A short film from Age UK on frailty was shown and then a discussion took place about what the film had brought up, what was recognisable and what was new. The group then split into pairs to do an exercise exploring our own experience of frailty. This had a two fold purpose, one to help us to understand our own experience and how these relate to learning and the second aspect of the exercise was to continually listen and not speak whist the other person was telling their story. Listening is an essential skill in coaching development. Although we spend our lives listening, how much do we truly listen; do we listen to hear or listen to respond? The focus here was on really listening and not talking in response, just encouraging. Each person took 10 minutes doing this. The group then discussed how this exercise made them feel and why it was important to listen. What people shared was that it was harder than they imagined to just listen and not interject with their own story or give advice. They also noticed how good it was to be really listened to questioning how often does that happen? Audrey suggested that if all they took away was how to really listen this will have made a difference to everyone.
We then went on to do an exercise in pairs discussing what matters to you rather than asking what’s wrong with you. Audrey shared the video on Don Berwick discussing where the campaign came from and the important shift in care and support that happens when we approach a therapeutic relationship with “what matters to you”. The exercise helped people experience that for themselves and start to look at how that will be different for each individual.
At the end of lunch the group participated in a mindfulness session. Audrey explained that offering mindfulness was about helping people develop tools for resilience which help everyone involved in the care relationship. Also mindfulness is not a relaxation technique but rather an awareness skill which the group will build on over the sessions but the sessions will be entirely voluntary to take part in.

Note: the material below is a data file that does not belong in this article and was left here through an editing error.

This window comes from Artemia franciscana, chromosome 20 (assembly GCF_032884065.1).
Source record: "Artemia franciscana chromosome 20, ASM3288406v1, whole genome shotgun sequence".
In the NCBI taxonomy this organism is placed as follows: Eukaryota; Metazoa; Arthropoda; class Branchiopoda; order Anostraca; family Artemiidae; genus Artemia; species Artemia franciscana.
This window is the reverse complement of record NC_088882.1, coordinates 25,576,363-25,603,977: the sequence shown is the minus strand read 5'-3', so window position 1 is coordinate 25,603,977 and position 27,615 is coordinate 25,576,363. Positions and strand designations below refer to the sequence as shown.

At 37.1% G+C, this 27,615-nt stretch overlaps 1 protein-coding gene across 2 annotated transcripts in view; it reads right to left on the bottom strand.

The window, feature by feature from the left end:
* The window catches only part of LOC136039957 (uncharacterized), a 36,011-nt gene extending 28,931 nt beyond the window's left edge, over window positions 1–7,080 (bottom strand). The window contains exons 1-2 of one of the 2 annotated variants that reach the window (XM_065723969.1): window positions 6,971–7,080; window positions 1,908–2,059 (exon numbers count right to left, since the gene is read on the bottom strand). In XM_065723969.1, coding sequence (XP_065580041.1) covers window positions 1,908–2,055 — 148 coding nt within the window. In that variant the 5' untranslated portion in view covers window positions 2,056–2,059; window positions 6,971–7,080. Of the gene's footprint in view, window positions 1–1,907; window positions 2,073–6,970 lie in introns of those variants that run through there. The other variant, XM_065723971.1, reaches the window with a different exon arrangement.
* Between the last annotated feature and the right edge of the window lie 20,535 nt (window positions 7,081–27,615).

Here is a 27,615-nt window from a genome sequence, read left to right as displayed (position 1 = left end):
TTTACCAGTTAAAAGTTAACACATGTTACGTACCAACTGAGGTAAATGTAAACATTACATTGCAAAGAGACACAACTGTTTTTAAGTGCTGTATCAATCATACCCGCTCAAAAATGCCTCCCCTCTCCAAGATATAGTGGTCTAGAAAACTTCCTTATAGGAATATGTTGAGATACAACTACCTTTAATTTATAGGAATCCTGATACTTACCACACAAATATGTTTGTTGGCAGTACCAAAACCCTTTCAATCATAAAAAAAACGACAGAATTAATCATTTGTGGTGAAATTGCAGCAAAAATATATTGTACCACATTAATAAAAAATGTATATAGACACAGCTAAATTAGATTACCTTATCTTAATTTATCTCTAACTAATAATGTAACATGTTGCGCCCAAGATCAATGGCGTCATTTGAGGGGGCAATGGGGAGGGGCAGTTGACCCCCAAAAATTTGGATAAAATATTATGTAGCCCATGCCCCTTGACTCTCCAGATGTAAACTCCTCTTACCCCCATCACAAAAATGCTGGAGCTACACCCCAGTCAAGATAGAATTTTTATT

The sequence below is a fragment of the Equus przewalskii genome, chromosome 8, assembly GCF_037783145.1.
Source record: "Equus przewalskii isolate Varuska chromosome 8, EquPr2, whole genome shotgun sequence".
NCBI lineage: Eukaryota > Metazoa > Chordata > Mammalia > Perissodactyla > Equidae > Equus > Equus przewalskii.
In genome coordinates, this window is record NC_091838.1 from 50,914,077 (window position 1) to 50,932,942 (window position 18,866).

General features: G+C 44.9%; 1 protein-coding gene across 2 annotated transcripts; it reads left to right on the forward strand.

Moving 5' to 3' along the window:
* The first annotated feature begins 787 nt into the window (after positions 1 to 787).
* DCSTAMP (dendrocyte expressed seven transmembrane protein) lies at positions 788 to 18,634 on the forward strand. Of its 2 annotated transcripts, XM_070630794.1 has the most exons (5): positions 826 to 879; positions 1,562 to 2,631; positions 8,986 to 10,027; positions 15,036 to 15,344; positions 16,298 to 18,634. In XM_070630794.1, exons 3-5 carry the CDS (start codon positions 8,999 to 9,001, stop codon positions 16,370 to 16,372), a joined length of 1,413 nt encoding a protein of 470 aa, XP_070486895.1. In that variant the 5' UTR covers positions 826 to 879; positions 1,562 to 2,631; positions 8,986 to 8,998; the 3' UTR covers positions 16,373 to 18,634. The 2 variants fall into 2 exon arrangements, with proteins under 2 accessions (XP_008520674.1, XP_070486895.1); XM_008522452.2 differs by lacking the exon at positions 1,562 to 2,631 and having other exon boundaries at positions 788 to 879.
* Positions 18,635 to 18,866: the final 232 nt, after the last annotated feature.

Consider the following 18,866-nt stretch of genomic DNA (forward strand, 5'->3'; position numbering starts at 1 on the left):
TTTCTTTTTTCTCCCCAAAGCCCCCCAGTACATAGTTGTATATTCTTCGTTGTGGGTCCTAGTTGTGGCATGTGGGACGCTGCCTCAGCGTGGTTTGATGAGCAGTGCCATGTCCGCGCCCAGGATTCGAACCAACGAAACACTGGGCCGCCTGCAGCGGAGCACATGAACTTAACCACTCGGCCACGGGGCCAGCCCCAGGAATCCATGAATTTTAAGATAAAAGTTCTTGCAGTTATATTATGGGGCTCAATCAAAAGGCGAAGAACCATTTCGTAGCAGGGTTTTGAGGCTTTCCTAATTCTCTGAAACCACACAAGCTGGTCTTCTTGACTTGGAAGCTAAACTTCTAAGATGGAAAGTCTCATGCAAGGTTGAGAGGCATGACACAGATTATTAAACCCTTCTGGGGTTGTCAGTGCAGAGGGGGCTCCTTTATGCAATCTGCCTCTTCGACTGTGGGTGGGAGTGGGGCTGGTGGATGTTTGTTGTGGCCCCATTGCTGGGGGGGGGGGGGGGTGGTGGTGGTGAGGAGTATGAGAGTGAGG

In the afternoon the Frailty Matters Blog was introduced and since you are on it to read this you should know its at: http://frailtymatters.uws.uk
All the information on frailty covered in the programme will posted on this Blog. A new post will be made every fortnight for the duration of this phase of this project. You are encouraged to revisit the Blog and comment on any aspect of it. Suggestions for improvements, more information etc. are welcome this resource is designed to help you with all aspects of the programme.
Each participant was given a notebook for reflection to be used in whatever way is comfortable to them. This is each participants reflective book and participants won’t be asked to share it.
Each person was given a have a postcard that you have completed about what you would like to get out of these sessions. People in the main want to learn about frailty and how to work with it. Participants gave feedback at the end of the session and were asked to reflect on what they would like covered in these sessions. Prevention was mentioned as important and the group was asked to bring further suggestions to the next session.